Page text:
On December 7, 2020, Dr. Bonnie Henry announced that BC residents must continue to only socialize with people in their household until midnight on January 8, 2021, effectively extending COVID-19 protocols over the 2020 holiday season. On December 8, 2020, the Government of British Columbia announced that it has extended the Provincial State of Emergency until the end of day on December 22, 2020, at which point it may be extended again.
How does this impact holiday parenting schedules for separated parents?
The answer is simple: the legal principles that emerged from COVID-19 parenting concerns this past Spring continue to remain authoritative. These guidelines should continue to be followed by parents, and are well summarized by Mr. Justice Riley in CGR v. JLR, 2020 BCSC 790:
- COVID-19 concerns should not be used as a justification for denying parenting time under an existing parenting order absent some specific concern that the health of the child or someone else in the child’s household is at risk.
- Absent some specific concern, the mere fact that a child has to go from one household to another during the COVID-19 era is not a basis for refusing to comply with or even applying to vary an existing parenting order.
- Each parent is expected to show some flexibility by making every effort to work with the other parent and to comply with recommendations of public health officials regarding things such as self-isolation, physical distancing, and proper hygiene.
- Case-specific evidence that a particular parent is not adhering to the recommendations of public health officials regarding COVID-19 may be a basis for variation of an existing parenting order.
- There may be situations where a child or a member of one parent’s household is subject to heightened risks associated with COVID-19. In such circumstances, the court must look for an arrangement that minimizes those risks to the greatest extent possible in a manner consistent with the best interests of the child.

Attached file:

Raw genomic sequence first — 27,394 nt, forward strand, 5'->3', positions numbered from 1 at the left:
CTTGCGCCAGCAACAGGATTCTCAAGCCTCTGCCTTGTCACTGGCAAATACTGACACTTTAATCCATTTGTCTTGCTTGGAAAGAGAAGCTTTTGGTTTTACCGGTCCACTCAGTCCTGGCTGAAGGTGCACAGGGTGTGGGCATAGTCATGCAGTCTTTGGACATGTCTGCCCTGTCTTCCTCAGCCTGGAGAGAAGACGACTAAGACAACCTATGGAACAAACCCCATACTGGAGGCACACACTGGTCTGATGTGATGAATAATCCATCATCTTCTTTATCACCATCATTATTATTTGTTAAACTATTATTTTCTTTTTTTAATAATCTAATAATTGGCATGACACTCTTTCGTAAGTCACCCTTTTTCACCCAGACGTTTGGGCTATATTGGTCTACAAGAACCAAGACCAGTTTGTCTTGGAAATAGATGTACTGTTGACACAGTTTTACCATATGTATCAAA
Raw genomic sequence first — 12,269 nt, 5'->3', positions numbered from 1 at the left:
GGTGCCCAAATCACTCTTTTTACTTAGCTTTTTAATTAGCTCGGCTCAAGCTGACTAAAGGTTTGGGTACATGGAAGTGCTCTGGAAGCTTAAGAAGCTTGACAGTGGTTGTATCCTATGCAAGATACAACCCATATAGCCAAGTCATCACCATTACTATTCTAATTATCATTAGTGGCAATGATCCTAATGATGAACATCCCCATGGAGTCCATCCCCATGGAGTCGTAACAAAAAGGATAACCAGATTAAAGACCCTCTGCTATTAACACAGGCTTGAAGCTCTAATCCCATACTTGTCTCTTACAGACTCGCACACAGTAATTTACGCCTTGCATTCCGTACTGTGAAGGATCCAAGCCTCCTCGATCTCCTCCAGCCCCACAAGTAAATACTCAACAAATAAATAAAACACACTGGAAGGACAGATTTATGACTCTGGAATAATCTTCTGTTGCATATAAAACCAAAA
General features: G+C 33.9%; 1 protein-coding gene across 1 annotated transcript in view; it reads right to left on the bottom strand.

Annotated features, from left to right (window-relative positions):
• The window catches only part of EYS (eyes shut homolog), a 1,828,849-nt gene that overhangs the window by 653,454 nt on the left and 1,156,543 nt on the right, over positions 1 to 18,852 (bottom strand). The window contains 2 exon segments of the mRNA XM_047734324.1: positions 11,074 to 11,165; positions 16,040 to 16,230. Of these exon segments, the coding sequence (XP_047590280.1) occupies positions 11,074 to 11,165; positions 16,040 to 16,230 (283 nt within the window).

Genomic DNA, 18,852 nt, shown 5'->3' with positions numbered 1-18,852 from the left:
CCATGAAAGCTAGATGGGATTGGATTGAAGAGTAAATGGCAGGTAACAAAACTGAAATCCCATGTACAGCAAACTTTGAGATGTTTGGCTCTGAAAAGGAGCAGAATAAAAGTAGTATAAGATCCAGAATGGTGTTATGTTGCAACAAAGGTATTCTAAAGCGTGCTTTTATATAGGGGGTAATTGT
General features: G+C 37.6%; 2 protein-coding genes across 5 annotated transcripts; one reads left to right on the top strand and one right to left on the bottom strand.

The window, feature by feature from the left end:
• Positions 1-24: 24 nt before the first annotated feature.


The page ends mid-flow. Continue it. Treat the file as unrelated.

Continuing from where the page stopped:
Dr Elterman, a Vancouver psychologist, described a variety of common parenting decisions that may increase risks for both the child and the community, and should also inform decisions regarding parenting arrangements. They include:
- If a parent has had contact with an infected party, they should disclose this immediately to the other parent.
- If the parent is infected or even ill with symptoms or needed to be tested for Covid-19, they should not take the child.
- If the parent is in a home with older family members or friends or with individuals who are immune-compromised, the child should not be in that home.
- There should be no play dates and the child should not be taken to family or social gatherings.
On a more positive note, on December 9, 2020, BC’s Health Minister Adrian Dix announced that grandparents who have regularly been taking care of their grandchildren can spend the holidays with those grandchildren even if they are not part of the same immediate household. On December 10, 2020, Dr. Bonnie Henry clarified that people must continue to be cautious, and not use this as an excuse for family gatherings: “when in doubt, rule it out.”
The bottom line remains, if there is an agreement or court order regarding parenting time, it must be followed absent specific health concerns, and parents must not use COVID-19 as an excuse to change the current parenting schedule unless there is a good reason to believe your child’s safety is at risk.